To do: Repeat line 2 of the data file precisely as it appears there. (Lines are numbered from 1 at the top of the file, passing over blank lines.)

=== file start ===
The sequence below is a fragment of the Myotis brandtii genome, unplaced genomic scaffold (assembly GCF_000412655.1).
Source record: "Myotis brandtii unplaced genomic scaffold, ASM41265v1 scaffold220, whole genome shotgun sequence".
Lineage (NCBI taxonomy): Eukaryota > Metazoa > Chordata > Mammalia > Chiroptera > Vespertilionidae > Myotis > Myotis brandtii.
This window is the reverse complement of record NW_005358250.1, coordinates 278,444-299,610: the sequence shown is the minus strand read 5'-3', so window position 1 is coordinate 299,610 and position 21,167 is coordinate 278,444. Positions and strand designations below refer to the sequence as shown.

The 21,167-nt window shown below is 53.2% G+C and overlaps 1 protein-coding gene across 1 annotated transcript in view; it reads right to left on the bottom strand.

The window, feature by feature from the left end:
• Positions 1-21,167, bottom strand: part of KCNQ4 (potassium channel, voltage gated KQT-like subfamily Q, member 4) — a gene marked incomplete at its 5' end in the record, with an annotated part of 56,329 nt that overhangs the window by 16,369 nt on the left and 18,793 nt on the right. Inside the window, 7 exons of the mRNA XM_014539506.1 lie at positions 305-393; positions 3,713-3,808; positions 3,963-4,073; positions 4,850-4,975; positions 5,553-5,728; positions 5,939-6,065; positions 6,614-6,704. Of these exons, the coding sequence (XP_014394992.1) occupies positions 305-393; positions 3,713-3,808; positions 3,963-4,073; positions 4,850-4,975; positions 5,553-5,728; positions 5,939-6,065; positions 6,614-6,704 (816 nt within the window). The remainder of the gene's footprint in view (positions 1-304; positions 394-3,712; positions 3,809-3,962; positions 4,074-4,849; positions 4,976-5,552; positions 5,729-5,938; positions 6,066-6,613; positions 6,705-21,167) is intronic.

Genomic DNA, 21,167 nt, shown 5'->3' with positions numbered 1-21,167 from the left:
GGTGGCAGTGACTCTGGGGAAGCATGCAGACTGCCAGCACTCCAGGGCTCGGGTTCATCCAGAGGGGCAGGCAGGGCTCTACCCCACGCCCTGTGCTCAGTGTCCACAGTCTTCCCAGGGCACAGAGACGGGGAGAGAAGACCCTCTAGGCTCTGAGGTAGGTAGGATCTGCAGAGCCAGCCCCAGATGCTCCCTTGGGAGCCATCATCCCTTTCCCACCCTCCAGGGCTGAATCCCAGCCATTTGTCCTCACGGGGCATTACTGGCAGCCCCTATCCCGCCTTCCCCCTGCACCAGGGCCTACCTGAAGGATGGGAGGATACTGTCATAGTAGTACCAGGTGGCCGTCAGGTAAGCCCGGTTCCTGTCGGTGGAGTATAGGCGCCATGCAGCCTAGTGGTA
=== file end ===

Source record: "Myotis brandtii unplaced genomic scaffold, ASM41265v1 scaffold220, whole genome shotgun sequence".